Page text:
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COPLEY SHIPMENTS OF ALBUTEROL SOLUTION SET TO BEGIN BY FEB. 1

Executive Summary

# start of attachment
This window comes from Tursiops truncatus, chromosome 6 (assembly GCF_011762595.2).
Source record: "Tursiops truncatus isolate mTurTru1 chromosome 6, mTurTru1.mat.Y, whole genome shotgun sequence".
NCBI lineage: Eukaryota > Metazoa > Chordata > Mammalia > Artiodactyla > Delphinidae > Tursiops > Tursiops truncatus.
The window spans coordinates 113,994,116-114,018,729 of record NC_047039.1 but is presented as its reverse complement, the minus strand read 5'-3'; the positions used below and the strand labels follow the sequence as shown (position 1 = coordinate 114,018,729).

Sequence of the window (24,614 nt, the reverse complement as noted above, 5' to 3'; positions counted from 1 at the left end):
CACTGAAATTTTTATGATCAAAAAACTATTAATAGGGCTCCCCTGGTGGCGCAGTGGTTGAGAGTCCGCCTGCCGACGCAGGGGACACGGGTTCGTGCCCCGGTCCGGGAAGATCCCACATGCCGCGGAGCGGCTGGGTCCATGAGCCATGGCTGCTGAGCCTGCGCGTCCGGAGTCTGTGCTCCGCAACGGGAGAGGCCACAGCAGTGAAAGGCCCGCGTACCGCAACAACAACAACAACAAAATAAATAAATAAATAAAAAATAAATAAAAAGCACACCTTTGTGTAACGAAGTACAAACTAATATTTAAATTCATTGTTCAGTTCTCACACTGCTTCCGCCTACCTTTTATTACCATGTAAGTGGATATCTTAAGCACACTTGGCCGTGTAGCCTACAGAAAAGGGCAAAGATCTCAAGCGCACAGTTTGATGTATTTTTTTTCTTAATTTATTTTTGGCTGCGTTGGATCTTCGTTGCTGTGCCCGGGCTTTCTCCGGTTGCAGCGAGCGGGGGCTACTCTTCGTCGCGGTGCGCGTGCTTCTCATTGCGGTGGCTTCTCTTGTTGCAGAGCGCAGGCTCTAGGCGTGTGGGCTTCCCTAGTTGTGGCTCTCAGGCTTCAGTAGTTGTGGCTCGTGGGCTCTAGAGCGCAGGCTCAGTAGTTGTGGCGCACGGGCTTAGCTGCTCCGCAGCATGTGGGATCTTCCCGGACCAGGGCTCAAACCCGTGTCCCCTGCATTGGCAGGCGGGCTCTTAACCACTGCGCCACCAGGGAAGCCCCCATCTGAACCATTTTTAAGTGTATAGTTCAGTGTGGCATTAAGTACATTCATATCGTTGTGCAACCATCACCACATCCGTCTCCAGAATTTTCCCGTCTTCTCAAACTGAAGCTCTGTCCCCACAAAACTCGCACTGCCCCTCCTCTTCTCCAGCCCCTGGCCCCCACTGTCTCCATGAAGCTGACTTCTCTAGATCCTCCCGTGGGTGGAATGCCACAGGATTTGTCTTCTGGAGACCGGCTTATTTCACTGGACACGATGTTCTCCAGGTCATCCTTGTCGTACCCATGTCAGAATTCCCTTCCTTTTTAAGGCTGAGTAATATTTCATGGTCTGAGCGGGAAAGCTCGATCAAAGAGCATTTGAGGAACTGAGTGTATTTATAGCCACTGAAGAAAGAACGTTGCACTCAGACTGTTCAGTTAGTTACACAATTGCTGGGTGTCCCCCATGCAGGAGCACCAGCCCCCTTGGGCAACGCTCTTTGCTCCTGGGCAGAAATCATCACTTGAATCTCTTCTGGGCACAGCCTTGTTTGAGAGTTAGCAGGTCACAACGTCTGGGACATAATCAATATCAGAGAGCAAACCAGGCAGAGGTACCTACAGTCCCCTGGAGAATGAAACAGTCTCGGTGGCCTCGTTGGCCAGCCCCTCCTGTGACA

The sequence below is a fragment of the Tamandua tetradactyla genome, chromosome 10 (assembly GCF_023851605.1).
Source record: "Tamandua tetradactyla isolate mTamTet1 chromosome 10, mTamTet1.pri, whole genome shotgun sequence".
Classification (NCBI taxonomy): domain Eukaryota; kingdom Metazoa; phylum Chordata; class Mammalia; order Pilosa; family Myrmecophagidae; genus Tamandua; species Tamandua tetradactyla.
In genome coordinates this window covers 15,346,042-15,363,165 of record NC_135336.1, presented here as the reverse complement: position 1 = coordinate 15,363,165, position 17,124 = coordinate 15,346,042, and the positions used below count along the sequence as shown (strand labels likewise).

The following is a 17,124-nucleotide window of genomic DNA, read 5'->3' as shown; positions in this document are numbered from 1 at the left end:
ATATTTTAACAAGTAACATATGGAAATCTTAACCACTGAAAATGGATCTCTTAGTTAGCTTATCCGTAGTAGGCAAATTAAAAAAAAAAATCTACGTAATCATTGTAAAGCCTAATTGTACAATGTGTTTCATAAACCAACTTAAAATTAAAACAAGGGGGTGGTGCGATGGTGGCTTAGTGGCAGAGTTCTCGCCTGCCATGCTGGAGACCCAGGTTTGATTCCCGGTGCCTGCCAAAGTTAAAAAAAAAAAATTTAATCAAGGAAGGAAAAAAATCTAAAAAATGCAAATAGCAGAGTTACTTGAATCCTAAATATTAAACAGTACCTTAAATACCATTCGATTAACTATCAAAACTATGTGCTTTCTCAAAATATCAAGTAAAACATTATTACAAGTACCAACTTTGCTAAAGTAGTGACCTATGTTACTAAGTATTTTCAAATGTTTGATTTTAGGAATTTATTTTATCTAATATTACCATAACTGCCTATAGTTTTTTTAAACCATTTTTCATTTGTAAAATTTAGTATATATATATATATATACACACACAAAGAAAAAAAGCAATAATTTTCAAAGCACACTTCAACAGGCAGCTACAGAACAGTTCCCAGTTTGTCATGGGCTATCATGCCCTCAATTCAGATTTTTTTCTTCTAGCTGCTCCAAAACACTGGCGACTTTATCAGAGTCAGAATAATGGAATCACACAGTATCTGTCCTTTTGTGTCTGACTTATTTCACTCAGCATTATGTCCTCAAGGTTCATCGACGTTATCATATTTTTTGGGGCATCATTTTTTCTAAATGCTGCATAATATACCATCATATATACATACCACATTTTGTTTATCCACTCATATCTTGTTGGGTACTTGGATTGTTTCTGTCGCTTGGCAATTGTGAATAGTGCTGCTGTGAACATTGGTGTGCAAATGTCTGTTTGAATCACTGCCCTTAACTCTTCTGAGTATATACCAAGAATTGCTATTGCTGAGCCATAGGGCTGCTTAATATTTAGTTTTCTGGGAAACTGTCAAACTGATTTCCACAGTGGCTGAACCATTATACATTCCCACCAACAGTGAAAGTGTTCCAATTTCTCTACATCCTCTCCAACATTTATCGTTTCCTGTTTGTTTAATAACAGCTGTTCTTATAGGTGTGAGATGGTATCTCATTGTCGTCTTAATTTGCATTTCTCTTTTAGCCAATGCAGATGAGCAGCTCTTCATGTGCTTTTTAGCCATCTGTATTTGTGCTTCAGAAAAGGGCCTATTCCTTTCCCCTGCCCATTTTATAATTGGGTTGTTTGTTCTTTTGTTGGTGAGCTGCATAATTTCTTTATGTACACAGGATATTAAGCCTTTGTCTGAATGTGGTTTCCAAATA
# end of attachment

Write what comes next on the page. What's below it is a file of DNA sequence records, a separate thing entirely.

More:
COPLEY SHIPMENTS OF ALBUTEROL SOLUTION SET TO BEGIN BY FEB. 1 following D.C. Federal Court Judge Michael Boudin's Jan. 17 decision to grant Copley Pharmaceuticals' intervenor motion for summary judgment and deny Schering-Plough's request for a preliminary injunction in a lawsuit against FDA. If Schering's Dec. 16 request had been granted, the court would have enjoined FDA's Nov. 27 ANDA for Copley's albuterol sulfate 0.5% solution for inhalation, the first approved generic version of Schering's Proventil and Glaxo's Ventolin. Schering's Dec. 16 preliminary injunction request questioned FDA's authority to approve generic versions of albuterol solutions, which are nonsystemically absorbed, without meeting the statutory definition of bioequivalence ("The Pink Sheet" Dec. 23, T&G-13). At FDA's request, Copley had agreed not to market its albuterol product until Jan. 13. The agency made the request because it had promised Schering that it would give the company 10-day's notice prior to any albuterol ANDA approvals as part of Schering's ongoing litigation over generic albuterols. FDA did not give Schering prior notice of Copley's Nov. 27 approval and subsequently asked Copley to delay marketing. The D.C. federal court concluded that "FDA's interpretation [of bioequivalence] is consistent with the language of the [Food, Drug & Cosmetic Act] and with its legislative history." Upon review of the language, the structure and the legislative history of Section 355(j)(7)(B) of the FD&C Act, Judge Boudin concluded that the section "must be interpreted to mean what it says and nothing more: a drug shall be considered to be bioequivalent to an approved drug whenever either of the two showings set forth in that section is met." "Thus," Judge Boudin wrote, "the plain language" of the section, "when read in light of the statute as a whole," itself provides sufficient support for the FDA's decision to deny the Schering petition. "Moreover, not only" does the section "fail to rule out the possibility that other showings might be used to establish bioequivalence" in the eyes of FDA, "another section [Section 355 (j)(6)(A)(i)(III)] affirmatively suggests that they may," Judge Boudin's decision states. The court's decision also dismisses Schering's original complaint. The dismissal allows Schering the option of filing a future legal challenge to FDA's ANDA approval of Copley's albuterol based on the agency's administrative record, which is not yet fully assembled, but the decision does not appear to leave Schering much room for maneuvering. Copley has a related action pending in D.C. federal court against Schering, which, the court notes, alternatively could be used as a vehicle for obtaining judicial review of the Copley albuterol ANDA approval. Copley was represented in the case by attorney Alvin Lorman (D.C. office of Akin, Gump, Hauer & Feld). Schering was represented by Robert Reznick (D.C. office of Hughes, Hubbard & Reed).

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